4. Many times I've been faced with this particular issue, even when using face detection in brightly lit scenarios. I've defaulted to using the 16-55 due to it's fast AF motors instead of preferably using things like the 56 or 23 1.4...It's a bit heavy on the Ronin S though so I've been looking at using primes instead for longer shoots. My temporary solution is to buy the 35/2 for it's fast motors instead for video use while I contemplate moving my business over to a Sony system exclusively for video use and using the Fuji system for photography only. Perhaps the next iteration of XH camera will be vastly superior. It just sucks since I was an early adopter and still feel shafted by the close release of the XT3 right afterward which seems to trump AF speed and accuracy of the XH. That all said, more often than not I can get things going on the Fuji cameras. I can get the shots I need, albeit I need to act more methodically and really think about the shot I'm after and how exactly I'm going to achieve it working within the limitations of the gear I have. I wouldn't suggest a Fuji system to a run-and-gun shooter though, that's for sure. I don't trust it enough in it's current iterations and I don't believe that Fuji is going to pay much more mind to the XH-1 as far as kaizen goes. The XT largely overshadowed it in both popularity and sales and it's now become what I consider a 'dead' camera in the eyes of meaningful firmware updates to be honest. Let's not forget that the XH uses the same sensor found in your XT2..There's only so much the hardware can be pushed to do after the fact. I've been wrong before and I do hope I am this time but I can't help but speak my mind) To fully answer your last question, this is what I've found to be most useful to pay attention to to achieve the most accurate and non-hunting experience: AF speed of the lenses used Aperture used on the lenses used Continuous zone focusing Pay attention to how dimly lit the scene is and if contrast between your subject and background is going to become a conflict or point of contention for the AF system to lock on to. Paying attention to the video AF settings that you're using for your particular shot/style of shot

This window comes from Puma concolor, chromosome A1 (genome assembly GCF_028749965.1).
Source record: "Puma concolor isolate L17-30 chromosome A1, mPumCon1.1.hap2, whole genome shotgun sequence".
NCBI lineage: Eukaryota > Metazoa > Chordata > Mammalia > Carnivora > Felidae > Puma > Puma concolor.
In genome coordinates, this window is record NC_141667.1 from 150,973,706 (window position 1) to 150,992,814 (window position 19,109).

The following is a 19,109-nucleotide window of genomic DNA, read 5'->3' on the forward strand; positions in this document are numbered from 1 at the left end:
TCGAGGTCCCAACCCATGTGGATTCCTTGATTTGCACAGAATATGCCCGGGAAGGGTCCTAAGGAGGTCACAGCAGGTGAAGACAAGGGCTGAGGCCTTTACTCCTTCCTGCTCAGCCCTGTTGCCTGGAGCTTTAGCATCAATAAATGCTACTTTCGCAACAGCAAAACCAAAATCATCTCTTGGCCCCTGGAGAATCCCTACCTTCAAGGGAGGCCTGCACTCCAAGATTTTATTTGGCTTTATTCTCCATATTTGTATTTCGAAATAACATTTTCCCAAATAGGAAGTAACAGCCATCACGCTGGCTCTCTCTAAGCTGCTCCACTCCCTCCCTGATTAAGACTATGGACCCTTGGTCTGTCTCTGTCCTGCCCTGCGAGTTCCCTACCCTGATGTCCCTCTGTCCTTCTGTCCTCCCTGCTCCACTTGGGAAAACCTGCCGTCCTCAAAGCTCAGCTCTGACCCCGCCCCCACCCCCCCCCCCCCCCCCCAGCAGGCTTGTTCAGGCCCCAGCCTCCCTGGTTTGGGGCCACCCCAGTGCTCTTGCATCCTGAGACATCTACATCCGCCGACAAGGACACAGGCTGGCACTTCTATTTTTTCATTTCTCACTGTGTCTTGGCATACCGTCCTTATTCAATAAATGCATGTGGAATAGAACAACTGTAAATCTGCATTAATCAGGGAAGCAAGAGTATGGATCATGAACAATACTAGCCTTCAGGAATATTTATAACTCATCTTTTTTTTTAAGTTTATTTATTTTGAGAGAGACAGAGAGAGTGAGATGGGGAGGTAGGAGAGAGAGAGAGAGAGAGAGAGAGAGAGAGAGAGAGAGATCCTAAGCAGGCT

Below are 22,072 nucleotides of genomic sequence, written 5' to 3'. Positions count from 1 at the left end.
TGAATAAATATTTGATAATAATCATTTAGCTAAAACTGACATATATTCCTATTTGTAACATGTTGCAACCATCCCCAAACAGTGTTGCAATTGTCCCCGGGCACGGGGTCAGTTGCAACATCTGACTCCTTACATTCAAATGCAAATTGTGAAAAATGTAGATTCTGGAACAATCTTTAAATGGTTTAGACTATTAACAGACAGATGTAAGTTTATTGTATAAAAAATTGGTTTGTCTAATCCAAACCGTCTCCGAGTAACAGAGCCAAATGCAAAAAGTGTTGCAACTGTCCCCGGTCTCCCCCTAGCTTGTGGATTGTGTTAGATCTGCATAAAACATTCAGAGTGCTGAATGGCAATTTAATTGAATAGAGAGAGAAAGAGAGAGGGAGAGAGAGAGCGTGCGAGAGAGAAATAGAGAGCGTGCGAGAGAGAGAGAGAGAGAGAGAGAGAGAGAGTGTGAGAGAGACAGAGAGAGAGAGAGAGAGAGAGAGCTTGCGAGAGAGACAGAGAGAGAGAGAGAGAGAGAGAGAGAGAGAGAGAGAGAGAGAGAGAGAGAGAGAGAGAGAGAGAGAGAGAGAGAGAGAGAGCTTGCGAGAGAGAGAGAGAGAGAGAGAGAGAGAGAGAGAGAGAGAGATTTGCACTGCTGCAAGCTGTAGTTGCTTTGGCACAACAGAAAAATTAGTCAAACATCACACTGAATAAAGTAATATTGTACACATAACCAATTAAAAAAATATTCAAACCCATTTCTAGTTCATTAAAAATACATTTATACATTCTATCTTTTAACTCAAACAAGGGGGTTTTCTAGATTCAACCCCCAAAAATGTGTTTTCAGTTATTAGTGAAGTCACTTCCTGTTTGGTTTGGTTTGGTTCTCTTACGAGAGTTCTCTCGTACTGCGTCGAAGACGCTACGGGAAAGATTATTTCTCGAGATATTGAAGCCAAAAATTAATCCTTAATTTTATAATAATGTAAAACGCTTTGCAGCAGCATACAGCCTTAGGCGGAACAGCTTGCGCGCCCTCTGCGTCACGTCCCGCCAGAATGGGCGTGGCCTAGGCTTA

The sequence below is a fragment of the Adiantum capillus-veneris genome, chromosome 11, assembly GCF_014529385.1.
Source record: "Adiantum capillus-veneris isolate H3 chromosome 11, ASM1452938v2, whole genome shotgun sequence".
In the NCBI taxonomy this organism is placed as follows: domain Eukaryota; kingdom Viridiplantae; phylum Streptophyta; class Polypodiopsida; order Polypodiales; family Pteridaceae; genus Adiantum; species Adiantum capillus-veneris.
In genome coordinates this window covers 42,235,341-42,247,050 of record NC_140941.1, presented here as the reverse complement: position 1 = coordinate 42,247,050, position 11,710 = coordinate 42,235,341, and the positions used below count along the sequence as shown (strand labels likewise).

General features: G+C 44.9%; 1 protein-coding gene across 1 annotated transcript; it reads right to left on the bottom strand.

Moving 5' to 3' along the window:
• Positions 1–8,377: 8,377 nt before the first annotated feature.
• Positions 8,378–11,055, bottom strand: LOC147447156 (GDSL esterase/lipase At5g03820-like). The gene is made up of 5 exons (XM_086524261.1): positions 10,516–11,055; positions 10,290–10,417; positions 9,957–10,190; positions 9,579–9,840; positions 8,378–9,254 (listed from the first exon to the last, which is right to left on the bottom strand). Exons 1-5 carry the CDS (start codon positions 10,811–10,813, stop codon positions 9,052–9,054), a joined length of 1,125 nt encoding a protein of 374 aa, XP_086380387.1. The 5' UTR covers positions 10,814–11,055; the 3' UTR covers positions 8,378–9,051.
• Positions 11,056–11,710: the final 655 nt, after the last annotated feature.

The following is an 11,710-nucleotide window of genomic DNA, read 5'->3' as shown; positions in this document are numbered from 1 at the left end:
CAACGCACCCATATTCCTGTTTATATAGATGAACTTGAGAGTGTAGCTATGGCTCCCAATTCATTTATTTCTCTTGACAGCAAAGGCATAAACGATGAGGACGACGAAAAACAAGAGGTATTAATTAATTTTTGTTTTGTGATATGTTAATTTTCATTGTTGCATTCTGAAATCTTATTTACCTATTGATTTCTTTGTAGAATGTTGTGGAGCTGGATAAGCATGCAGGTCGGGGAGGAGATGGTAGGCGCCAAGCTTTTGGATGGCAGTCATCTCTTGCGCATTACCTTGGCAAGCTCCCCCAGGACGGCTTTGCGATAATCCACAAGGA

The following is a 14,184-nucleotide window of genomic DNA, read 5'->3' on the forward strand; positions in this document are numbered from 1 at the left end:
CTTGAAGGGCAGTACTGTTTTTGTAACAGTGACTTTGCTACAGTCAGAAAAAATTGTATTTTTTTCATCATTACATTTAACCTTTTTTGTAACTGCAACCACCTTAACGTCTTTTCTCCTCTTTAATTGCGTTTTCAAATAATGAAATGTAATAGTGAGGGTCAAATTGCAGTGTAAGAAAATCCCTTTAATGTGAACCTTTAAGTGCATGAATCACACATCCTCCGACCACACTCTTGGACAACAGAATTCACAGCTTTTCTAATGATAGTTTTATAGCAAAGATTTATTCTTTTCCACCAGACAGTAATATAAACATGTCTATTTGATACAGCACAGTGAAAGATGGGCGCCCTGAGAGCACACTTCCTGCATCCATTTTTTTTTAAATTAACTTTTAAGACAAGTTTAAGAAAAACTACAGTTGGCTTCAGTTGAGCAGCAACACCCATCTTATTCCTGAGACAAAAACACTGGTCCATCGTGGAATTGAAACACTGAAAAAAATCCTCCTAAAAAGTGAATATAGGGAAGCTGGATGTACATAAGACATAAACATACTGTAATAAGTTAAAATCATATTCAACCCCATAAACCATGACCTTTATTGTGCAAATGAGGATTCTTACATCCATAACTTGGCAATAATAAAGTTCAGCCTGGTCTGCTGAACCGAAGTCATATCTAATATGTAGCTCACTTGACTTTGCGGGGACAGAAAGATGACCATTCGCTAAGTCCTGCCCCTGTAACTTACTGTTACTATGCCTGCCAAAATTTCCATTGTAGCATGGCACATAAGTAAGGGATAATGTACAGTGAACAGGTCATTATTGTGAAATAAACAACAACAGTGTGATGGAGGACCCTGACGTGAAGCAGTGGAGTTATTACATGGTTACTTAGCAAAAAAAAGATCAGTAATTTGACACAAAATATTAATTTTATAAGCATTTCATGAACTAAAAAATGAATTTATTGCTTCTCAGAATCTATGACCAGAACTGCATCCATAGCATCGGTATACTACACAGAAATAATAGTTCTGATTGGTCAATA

5. You can, they're the same media. But the question would be "why bother?", when the price of standard SDXC cards aren't exactly wallet-melting. Agreed with the prior post citing issues of fitment inside the adapter having the propensity to cause issues. I just don't trust it in the same way as a card designed to fit in that slot, you know?
  6. You're right, the phrasing of the question is still confusing me, lol. So, you're right. When shooting video I usually (and probably obviously) just select my framerate in settings and then double my selected shutter speed using the T(time) selector on my wheel, then fine tune to whatever I want it to be using the command dials. It's really not that big a deal for me to take the extra few seconds to select the shutter speed, but everyone has different degrees of need in this regard, I suppose. The issue I see with making it automatic in settings is that the amount of users with this particular need is probably very low. I'm personally all over the map in video depending on the scene in question and not always using a specific framerate AND shutter speed every single time I shoot video.